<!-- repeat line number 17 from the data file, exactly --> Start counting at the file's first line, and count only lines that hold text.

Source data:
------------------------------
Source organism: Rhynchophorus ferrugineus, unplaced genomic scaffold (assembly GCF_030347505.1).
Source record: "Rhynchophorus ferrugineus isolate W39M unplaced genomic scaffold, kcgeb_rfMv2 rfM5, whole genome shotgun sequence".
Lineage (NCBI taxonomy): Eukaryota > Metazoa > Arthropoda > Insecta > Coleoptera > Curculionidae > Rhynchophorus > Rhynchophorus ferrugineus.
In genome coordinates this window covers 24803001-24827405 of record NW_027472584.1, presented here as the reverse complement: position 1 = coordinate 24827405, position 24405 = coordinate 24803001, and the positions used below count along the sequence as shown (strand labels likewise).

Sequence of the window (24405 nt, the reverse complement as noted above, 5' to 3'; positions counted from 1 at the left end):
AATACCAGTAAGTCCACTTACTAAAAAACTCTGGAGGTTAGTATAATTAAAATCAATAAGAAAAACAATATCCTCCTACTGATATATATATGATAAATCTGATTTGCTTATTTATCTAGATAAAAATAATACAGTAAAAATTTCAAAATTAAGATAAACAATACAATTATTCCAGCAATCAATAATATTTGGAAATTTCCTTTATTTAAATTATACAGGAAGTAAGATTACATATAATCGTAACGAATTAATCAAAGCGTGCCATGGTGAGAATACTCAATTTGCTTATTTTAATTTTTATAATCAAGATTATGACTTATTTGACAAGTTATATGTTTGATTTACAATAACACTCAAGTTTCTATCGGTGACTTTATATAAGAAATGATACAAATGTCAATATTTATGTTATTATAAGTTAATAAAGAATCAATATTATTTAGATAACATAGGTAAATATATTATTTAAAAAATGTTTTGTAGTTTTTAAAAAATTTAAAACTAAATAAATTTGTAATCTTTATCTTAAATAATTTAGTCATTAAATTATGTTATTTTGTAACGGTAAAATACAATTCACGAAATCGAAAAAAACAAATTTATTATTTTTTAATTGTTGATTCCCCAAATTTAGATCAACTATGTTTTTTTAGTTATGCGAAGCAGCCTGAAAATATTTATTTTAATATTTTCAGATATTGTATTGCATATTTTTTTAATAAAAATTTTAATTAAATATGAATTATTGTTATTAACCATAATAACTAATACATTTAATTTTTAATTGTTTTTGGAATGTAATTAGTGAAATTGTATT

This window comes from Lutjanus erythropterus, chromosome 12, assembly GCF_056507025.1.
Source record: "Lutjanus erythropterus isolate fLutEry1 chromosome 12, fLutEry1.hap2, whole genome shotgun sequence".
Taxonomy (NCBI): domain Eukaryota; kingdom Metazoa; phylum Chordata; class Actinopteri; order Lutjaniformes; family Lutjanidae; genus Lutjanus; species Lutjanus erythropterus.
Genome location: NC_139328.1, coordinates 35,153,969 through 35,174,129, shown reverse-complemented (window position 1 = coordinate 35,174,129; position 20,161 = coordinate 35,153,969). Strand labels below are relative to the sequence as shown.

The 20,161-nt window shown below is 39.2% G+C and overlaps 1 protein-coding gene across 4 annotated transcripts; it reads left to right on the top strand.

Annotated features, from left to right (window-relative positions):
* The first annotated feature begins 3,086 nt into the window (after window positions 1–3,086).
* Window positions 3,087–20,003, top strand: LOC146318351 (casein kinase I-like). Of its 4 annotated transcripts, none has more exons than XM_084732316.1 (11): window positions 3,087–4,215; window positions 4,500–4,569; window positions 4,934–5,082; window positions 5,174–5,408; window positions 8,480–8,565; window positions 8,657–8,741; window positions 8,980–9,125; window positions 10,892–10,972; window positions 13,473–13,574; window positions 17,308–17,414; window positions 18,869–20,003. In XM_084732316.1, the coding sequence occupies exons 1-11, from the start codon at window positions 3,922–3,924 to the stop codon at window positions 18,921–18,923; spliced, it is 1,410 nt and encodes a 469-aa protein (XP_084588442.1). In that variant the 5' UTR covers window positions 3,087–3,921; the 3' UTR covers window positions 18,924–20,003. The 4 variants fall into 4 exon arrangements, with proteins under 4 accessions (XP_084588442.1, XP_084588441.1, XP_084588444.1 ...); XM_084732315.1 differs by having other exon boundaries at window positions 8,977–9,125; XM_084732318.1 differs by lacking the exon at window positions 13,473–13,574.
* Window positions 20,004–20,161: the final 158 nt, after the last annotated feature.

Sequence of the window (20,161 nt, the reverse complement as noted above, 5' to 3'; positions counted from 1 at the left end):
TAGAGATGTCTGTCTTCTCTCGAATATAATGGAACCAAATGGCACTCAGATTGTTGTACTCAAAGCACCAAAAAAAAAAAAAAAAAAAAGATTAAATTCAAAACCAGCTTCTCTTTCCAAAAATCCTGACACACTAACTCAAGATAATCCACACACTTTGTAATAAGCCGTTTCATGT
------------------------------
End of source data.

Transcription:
TAGAGATGTCTGTCTTCTCTCGAATATAATGGAACCAAATGGCACTCAGATTGTTGTACTCAAAGCACCAAAAAAAAAAAAAAAAAAAAGATTAAATTCAAAACCAGCTTCTCTTTCCAAAAATCCTGACACACTAACTCAAGATAATCCACACACTTTGTAATAAGCCGTTTCATGT